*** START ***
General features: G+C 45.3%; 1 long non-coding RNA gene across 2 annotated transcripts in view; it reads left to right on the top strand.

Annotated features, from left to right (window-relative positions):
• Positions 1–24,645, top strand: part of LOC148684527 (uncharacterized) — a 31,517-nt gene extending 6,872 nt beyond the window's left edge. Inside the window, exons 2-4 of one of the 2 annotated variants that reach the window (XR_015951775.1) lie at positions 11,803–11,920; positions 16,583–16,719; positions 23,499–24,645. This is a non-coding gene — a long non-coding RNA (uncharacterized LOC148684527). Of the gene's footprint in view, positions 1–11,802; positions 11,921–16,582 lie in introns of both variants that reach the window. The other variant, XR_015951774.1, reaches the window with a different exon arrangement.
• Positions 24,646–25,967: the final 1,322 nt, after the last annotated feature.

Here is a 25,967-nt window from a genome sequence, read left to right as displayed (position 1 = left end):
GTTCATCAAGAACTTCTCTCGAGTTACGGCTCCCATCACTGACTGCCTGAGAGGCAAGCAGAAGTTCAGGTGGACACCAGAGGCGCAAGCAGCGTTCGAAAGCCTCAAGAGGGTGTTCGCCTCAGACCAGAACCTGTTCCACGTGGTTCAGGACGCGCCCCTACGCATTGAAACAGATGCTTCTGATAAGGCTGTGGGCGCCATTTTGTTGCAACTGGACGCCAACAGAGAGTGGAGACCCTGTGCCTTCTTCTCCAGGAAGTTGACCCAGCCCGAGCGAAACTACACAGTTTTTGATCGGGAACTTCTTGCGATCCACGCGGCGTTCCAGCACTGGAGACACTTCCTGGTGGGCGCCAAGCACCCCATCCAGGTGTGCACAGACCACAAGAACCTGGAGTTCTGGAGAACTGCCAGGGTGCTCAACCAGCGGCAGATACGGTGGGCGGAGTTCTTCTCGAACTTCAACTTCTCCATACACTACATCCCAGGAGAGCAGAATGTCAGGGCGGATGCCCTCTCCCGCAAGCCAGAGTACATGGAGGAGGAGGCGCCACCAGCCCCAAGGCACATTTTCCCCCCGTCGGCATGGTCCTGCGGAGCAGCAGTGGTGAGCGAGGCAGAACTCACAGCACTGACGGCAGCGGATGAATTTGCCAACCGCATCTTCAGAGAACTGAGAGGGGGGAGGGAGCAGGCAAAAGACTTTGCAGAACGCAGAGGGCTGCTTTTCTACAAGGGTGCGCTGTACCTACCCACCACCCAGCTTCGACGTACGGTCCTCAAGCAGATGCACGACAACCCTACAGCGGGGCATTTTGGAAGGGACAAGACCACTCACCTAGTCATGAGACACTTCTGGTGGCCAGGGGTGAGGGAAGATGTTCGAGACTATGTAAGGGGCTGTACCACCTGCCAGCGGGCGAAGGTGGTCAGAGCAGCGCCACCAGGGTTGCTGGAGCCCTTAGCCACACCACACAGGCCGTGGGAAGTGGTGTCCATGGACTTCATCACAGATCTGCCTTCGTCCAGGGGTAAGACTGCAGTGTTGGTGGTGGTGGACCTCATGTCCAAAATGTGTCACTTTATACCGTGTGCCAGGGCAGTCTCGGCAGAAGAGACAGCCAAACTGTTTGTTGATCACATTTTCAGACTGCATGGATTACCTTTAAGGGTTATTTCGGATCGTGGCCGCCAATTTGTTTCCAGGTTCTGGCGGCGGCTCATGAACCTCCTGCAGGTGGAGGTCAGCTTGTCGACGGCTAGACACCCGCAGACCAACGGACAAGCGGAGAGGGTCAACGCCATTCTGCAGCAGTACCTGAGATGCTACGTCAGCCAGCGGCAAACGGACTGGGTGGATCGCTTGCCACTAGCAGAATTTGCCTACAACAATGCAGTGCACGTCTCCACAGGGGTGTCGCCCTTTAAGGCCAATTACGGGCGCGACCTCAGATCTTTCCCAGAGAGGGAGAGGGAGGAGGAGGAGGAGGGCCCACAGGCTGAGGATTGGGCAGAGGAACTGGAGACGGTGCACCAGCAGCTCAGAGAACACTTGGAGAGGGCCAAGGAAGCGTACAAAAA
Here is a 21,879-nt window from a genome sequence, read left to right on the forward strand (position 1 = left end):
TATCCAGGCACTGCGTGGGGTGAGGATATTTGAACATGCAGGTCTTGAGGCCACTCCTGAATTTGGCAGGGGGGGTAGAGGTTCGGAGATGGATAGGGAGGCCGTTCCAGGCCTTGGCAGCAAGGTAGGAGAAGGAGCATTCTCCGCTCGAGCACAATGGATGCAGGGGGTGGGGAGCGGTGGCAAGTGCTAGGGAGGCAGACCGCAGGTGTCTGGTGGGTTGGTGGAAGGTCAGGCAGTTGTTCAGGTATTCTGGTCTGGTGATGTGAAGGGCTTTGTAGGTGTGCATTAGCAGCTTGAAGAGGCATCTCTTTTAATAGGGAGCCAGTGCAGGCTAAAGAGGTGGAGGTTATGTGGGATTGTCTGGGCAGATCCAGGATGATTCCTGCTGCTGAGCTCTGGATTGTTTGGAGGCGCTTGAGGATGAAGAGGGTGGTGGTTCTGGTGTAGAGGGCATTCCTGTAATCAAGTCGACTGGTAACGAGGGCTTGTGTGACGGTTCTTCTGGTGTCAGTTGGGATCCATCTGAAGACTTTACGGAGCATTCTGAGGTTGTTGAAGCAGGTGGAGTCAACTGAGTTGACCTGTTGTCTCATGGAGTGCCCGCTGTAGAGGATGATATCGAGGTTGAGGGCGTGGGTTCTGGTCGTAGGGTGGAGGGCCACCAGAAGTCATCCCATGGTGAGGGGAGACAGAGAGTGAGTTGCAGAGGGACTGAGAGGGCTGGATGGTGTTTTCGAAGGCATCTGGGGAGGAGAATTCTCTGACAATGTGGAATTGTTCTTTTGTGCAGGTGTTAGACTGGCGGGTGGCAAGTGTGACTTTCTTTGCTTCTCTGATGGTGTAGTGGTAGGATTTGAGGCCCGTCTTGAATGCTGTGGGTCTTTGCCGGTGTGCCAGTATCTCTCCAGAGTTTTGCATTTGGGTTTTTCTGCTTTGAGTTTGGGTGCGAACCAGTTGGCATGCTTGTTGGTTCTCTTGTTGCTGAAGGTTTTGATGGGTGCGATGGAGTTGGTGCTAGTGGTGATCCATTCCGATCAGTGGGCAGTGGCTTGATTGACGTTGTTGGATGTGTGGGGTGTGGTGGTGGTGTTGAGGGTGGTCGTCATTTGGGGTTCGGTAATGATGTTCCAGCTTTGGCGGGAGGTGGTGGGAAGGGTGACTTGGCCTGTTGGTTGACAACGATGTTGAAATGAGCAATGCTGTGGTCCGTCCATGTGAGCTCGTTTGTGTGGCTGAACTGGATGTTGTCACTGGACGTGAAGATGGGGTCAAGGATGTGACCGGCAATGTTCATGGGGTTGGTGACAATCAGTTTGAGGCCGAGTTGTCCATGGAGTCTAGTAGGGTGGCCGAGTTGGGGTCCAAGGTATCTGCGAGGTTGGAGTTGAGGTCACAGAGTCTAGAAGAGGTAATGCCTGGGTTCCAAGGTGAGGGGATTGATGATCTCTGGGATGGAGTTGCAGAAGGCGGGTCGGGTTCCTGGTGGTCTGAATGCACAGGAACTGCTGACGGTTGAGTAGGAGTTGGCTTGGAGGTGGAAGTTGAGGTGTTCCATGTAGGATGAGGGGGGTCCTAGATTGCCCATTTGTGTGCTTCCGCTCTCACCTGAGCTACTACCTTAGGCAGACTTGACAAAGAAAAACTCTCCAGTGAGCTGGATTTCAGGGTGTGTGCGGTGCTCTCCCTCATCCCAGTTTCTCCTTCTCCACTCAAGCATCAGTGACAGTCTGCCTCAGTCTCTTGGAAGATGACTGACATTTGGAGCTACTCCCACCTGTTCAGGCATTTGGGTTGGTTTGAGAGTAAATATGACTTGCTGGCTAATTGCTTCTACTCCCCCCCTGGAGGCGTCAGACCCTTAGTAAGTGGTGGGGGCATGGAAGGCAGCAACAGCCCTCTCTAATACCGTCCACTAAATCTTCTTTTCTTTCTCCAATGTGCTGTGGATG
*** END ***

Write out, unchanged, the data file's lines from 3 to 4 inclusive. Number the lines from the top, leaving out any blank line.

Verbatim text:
• Positions 1–24,645, top strand: part of LOC148684527 (uncharacterized) — a 31,517-nt gene extending 6,872 nt beyond the window's left edge. Inside the window, exons 2-4 of one of the 2 annotated variants that reach the window (XR_015951775.1) lie at positions 11,803–11,920; positions 16,583–16,719; positions 23,499–24,645. This is a non-coding gene — a long non-coding RNA (uncharacterized LOC148684527). Of the gene's footprint in view, positions 1–11,802; positions 11,921–16,582 lie in introns of both variants that reach the window. The other variant, XR_015951774.1, reaches the window with a different exon arrangement.
• Positions 24,646–25,967: the final 1,322 nt, after the last annotated feature.